On the drive home I was surprisingly contented with the information I got. The rationale behind his obsession was simple, really. The shoe-a-holic confessed that he got his kicks out of basketball kicks. I suppose anybody who collected anything would have a similar excuse. Paul’s collection started when he was still very young. One Christmas, he received three pairs of shoes that were exactly the same. His mom offered to exchange the other two pairs at the store but for some reason, the idea of having three pairs excited him. He almost immediately knew what he would do with each pair. That turned out to be his very first best Christmas and, consequently, the not-so-humble beginnings of his extravagant past time.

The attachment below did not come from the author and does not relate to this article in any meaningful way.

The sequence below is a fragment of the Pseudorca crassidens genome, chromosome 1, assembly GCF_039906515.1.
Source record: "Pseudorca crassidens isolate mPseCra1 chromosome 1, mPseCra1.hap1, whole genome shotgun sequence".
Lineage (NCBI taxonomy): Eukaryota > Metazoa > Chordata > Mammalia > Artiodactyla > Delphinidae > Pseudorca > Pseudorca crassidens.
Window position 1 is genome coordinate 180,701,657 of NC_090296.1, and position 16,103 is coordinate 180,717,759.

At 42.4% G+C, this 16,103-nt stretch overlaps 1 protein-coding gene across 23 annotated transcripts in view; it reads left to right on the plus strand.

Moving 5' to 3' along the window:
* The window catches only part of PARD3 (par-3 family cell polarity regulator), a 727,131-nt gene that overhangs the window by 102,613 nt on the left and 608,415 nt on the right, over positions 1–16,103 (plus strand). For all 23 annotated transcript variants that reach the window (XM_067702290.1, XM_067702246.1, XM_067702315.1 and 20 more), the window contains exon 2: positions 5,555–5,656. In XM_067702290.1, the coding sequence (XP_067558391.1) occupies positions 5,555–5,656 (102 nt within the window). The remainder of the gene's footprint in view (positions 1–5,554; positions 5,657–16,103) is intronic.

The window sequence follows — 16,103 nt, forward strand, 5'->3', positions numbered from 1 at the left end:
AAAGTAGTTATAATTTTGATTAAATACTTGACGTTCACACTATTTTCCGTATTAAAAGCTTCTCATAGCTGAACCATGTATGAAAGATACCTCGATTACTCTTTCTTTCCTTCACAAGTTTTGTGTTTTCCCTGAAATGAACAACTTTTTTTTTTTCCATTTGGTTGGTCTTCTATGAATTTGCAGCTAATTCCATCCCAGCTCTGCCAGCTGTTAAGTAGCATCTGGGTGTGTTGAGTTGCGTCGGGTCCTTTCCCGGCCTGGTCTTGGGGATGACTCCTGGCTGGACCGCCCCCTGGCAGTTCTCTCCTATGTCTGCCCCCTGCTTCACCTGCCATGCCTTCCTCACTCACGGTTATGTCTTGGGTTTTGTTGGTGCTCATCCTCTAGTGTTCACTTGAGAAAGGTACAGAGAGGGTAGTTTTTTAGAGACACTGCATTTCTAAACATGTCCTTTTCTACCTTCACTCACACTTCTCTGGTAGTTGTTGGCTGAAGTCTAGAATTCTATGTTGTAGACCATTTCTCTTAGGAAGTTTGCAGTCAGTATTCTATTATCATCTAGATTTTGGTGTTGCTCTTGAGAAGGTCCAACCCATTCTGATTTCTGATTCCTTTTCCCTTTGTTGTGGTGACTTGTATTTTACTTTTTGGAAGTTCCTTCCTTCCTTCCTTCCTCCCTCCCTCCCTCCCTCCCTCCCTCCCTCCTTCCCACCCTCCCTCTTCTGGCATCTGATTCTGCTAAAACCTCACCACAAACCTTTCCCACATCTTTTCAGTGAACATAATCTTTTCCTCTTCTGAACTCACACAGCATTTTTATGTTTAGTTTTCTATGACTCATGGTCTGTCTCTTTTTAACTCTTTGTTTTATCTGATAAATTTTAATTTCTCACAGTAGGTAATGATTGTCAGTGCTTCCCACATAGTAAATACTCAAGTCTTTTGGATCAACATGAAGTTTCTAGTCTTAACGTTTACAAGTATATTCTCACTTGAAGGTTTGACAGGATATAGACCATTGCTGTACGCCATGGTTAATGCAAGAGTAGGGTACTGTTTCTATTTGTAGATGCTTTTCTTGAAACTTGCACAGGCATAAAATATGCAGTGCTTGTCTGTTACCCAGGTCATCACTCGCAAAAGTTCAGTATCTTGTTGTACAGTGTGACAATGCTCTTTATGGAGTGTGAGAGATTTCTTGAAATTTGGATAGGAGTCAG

I’ve learned that “practical” collectors have a rather rigid yet optimistic criteria in buying their most prized yearnings. When Paul gets a desire to buy shoes, he seriously contemplates on the purpose of his immediate purchase and the value it provides. The first point is matter-of-fact, simple, objective, and no nonsense — basketball. The second started off as a little bit blurry to me but after hearing him talk about his collection with so much gusto, I wondered why I even had to ask. He is a self-proclaimed basketball addict and if he had the chance to play the game everyday, he would, with no questions asked. Obviously, he would buy a basketball shoe that he can wear when he plays the game. He also buys shoes if he finds them attractive and that could be directly dependent on just how rare they are. Anyone who thinks a pair of shoes is rare finds it attractive, while attractive shoes are rare because a lot of people want them. According to Paul, it’s a consuming cycle and it can be very hard to say no. With that sentiment, he said that the shoes he buys are mainly retros or remakes of the original shoes that Michael Jordan and other NBA players wore during the peak of their careers.